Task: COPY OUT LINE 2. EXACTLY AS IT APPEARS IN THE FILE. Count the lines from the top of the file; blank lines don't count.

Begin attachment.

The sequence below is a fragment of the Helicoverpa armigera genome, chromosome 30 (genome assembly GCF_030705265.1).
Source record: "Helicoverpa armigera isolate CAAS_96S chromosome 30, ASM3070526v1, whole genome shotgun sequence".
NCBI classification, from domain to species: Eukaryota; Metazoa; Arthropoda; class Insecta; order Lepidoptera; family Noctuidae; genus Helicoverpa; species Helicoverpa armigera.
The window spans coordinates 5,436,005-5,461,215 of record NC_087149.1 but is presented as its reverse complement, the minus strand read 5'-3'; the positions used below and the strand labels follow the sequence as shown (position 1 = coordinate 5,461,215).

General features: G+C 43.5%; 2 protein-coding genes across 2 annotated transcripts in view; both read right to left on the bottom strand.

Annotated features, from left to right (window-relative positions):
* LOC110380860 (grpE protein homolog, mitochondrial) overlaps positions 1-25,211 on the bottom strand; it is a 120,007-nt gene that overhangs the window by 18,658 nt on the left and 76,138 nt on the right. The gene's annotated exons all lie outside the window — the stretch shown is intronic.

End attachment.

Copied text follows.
Source record: "Helicoverpa armigera isolate CAAS_96S chromosome 30, ASM3070526v1, whole genome shotgun sequence".